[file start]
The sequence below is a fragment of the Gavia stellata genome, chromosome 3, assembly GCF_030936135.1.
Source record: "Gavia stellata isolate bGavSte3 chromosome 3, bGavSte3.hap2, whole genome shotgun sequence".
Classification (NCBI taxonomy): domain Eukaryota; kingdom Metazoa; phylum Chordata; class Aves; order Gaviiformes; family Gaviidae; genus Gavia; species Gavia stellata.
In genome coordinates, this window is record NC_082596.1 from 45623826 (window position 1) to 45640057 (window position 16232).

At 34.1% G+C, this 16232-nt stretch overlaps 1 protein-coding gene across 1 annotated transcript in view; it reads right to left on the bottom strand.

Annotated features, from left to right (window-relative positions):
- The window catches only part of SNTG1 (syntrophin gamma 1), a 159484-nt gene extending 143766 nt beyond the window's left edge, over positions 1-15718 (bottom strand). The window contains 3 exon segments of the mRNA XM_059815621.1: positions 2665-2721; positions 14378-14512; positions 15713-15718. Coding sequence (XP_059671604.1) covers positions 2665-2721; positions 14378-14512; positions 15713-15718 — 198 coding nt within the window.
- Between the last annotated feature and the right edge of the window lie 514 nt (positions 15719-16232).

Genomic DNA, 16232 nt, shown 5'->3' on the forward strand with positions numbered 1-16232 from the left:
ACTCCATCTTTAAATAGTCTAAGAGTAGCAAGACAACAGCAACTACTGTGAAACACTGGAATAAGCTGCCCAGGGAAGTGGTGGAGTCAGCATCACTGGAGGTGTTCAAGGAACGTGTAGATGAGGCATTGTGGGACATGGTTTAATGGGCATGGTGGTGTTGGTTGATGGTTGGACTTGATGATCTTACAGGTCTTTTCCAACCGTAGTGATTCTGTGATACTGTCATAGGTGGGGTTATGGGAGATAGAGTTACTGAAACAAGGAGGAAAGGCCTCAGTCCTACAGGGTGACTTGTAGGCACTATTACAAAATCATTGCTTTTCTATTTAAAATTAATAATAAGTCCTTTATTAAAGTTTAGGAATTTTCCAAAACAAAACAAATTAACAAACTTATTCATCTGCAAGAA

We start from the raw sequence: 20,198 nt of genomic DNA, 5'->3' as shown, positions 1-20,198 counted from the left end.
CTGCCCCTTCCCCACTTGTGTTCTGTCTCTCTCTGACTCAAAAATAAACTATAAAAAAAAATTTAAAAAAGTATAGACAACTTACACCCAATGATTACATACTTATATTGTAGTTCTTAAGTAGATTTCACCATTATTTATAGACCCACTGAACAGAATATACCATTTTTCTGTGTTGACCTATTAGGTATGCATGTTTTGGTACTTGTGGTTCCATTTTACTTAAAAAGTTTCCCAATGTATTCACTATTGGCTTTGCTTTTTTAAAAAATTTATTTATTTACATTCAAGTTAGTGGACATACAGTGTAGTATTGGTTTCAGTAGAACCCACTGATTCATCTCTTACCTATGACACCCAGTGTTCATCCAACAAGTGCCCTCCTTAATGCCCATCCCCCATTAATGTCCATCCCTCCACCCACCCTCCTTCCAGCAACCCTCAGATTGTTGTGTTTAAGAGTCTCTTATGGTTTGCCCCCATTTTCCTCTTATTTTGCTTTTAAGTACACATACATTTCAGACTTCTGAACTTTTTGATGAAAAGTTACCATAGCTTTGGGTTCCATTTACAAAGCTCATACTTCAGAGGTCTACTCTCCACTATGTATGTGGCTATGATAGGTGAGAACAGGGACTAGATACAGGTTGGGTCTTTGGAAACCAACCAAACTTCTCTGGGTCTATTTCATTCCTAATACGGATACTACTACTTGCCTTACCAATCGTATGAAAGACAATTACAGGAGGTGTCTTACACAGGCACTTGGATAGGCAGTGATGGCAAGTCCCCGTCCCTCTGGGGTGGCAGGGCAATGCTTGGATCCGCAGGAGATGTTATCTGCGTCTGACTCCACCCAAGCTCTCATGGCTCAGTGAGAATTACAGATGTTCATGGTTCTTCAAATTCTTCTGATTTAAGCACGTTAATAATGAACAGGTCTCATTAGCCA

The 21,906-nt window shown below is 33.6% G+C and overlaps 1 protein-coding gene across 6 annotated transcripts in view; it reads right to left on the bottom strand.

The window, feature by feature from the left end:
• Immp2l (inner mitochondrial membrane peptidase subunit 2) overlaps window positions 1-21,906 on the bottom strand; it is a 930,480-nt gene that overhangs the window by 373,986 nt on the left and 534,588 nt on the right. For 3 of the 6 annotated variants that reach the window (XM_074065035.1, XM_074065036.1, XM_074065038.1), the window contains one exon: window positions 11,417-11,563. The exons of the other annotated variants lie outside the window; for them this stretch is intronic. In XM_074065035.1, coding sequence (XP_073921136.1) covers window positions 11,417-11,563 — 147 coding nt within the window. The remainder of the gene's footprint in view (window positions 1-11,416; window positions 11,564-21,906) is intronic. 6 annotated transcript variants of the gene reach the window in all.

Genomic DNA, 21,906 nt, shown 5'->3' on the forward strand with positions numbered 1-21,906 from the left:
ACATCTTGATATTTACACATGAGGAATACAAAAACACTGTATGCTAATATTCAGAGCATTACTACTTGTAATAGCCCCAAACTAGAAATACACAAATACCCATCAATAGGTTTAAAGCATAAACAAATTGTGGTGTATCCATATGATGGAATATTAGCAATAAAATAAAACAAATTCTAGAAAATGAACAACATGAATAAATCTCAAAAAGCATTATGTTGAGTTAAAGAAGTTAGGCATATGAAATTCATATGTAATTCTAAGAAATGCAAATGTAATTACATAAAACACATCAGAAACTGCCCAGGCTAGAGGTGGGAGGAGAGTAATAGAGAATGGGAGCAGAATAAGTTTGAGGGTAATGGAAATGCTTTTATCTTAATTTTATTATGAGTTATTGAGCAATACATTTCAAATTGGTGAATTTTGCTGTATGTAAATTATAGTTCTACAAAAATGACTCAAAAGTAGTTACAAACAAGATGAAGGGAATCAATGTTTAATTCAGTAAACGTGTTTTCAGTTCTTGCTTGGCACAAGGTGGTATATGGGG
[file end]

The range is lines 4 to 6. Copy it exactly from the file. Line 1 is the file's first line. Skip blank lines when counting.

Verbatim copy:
In genome coordinates, this window is record NC_082596.1 from 45623826 (window position 1) to 45640057 (window position 16232).

At 34.1% G+C, this 16232-nt stretch overlaps 1 protein-coding gene across 1 annotated transcript in view; it reads right to left on the bottom strand.

Annotated features, from left to right (window-relative positions):